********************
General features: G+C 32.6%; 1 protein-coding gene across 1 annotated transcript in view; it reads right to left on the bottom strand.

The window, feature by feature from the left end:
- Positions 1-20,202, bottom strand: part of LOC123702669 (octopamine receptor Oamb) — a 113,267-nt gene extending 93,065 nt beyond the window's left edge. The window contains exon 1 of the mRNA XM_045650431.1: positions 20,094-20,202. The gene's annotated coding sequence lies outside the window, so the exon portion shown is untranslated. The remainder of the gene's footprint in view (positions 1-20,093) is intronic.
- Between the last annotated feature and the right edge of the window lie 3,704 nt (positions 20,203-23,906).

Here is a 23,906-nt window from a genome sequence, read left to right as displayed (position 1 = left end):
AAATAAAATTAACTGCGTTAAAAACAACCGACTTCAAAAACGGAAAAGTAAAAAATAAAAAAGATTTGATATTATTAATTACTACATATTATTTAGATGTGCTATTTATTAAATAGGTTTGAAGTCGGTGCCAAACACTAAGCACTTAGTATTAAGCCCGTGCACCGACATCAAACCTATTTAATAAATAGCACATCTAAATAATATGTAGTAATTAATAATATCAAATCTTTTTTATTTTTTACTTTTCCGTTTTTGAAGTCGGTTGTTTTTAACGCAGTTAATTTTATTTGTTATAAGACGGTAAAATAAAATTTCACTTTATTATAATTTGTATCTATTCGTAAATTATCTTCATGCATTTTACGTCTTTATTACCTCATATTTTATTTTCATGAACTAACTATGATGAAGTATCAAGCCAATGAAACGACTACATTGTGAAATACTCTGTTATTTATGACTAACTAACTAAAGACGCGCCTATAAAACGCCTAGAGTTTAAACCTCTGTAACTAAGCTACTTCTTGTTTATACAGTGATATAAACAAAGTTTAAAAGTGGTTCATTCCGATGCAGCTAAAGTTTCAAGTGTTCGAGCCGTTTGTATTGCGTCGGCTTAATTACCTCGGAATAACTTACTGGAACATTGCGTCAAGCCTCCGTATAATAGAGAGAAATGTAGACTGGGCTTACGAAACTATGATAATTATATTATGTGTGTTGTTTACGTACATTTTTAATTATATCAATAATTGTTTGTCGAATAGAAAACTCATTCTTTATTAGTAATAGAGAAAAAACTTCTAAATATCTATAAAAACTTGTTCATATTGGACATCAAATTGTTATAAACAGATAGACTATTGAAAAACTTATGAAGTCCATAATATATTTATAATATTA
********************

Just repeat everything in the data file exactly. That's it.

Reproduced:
General features: G+C 32.6%; 1 protein-coding gene across 1 annotated transcript in view; it reads right to left on the bottom strand.

The window, feature by feature from the left end:
- Positions 1-20,202, bottom strand: part of LOC123702669 (octopamine receptor Oamb) — a 113,267-nt gene extending 93,065 nt beyond the window's left edge. The window contains exon 1 of the mRNA XM_045650431.1: positions 20,094-20,202. The gene's annotated coding sequence lies outside the window, so the exon portion shown is untranslated. The remainder of the gene's footprint in view (positions 1-20,093) is intronic.
- Between the last annotated feature and the right edge of the window lie 3,704 nt (positions 20,203-23,906).

Here is a 23,906-nt window from a genome sequence, read left to right as displayed (position 1 = left end):
AAATAAAATTAACTGCGTTAAAAACAACCGACTTCAAAAACGGAAAAGTAAAAAATAAAAAAGATTTGATATTATTAATTACTACATATTATTTAGATGTGCTATTTATTAAATAGGTTTGAAGTCGGTGCCAAACACTAAGCACTTAGTATTAAGCCCGTGCACCGACATCAAACCTATTTAATAAATAGCACATCTAAATAATATGTAGTAATTAATAATATCAAATCTTTTTTATTTTTTACTTTTCCGTTTTTGAAGTCGGTTGTTTTTAACGCAGTTAATTTTATTTGTTATAAGACGGTAAAATAAAATTTCACTTTATTATAATTTGTATCTATTCGTAAATTATCTTCATGCATTTTACGTCTTTATTACCTCATATTTTATTTTCATGAACTAACTATGATGAAGTATCAAGCCAATGAAACGACTACATTGTGAAATACTCTGTTATTTATGACTAACTAACTAAAGACGCGCCTATAAAACGCCTAGAGTTTAAACCTCTGTAACTAAGCTACTTCTTGTTTATACAGTGATATAAACAAAGTTTAAAAGTGGTTCATTCCGATGCAGCTAAAGTTTCAAGTGTTCGAGCCGTTTGTATTGCGTCGGCTTAATTACCTCGGAATAACTTACTGGAACATTGCGTCAAGCCTCCGTATAATAGAGAGAAATGTAGACTGGGCTTACGAAACTATGATAATTATATTATGTGTGTTGTTTACGTACATTTTTAATTATATCAATAATTGTTTGTCGAATAGAAAACTCATTCTTTATTAGTAATAGAGAAAAAACTTCTAAATATCTATAAAAACTTGTTCATATTGGACATCAAATTGTTATAAACAGATAGACTATTGAAAAACTTATGAAGTCCATAATATATTTATAATATTA